Lewis Henry Boutell, The Life of Roger Sherman (Chicago: A. C. McClurg and Company, 1896), pp. 272-273.

John Witherspoon
Signer of the Declaration of Independence

I entreat you in the most earnest manner to believe in Jesus Christ, for there is no salvation in any other [Acts 4:12]. . . . [I]f you are not reconciled to God through Jesus Christ, if you are not clothed with the spotless robe of His righteousness, you must forever perish.

John Witherspoon, The Works of John Witherspoon (Edinburgh: J. Ogle, 1815), Vol. V, pp. 276, 278, The Absolute Necessity of Salvation Through Christ, January 2, 1758.

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Our Founders Talk About Voting

John Adams

We electors have an important constitutional power placed in our hands; we have a check upon two branches of the legislature . . . the power I mean of electing at stated periods [each] branch. . . . It becomes necessary to every [citizen] then, to be in some degree a statesman, and to examine and judge for himself of the tendency of political principles and measures. Let us examine, then, with a sober, a manly . . . and a Christian spirit; let us neglect all party [loyalty] and advert to facts; let us believe no man to be infallible or impeccable in government any more than in religion; take no man’s word against evidence, nor implicitly adopt the sentiments of others who may be deceived themselves, or may be interested in deceiving us.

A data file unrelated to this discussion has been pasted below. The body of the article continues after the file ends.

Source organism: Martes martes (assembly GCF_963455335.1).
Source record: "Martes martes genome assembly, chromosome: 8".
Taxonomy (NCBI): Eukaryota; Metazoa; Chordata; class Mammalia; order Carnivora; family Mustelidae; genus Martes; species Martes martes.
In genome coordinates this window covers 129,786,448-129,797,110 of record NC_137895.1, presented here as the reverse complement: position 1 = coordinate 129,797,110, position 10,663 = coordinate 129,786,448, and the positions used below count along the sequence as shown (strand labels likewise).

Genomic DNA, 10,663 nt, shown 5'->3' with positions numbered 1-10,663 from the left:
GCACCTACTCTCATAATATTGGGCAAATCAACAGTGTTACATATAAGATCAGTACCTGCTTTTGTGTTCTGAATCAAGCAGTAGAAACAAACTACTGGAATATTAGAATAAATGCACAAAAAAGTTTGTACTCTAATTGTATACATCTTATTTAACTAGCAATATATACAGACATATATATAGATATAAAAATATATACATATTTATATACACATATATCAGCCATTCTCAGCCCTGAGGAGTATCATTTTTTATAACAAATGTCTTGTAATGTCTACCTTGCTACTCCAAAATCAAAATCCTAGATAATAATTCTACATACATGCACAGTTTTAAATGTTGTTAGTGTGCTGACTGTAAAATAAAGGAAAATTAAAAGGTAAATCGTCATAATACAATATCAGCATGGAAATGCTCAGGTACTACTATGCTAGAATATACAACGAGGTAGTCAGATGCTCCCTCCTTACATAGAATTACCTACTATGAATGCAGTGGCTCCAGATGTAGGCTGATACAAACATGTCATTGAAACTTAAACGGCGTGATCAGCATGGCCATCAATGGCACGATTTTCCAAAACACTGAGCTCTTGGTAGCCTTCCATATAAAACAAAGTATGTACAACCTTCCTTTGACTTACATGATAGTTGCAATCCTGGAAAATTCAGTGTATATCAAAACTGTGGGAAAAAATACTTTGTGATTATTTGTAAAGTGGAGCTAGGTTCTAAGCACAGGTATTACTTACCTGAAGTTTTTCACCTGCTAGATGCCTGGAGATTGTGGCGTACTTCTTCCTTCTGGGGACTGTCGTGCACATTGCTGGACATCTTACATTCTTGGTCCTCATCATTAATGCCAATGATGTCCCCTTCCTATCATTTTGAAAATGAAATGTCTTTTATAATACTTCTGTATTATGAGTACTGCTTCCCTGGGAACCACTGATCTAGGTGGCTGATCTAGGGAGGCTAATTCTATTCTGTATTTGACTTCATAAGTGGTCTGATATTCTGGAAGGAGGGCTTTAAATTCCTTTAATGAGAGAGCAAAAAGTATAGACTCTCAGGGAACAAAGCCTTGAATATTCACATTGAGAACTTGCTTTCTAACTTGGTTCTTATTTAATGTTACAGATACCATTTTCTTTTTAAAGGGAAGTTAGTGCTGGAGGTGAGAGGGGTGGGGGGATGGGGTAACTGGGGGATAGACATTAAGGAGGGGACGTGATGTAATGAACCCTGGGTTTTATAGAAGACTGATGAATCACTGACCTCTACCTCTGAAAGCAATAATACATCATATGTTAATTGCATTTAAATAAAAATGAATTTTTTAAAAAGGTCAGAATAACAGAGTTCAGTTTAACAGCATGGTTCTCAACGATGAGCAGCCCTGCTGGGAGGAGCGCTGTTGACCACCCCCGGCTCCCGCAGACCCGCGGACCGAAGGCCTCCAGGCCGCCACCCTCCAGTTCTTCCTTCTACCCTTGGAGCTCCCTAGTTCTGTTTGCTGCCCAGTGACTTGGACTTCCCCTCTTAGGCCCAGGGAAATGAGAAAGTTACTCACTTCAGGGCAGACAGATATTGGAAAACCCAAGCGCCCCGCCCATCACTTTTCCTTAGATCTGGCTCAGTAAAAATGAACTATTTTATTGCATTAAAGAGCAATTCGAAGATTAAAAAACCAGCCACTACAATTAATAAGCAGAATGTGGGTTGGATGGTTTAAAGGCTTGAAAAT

[John Adams, The Papers of John Adams, Robert J. Taylor, ed. (Cambridge: Belknap Press, 1977), Vol. 1, p. 81, from “‘U’ to the Boston Gazette” written on August 29, 1763.]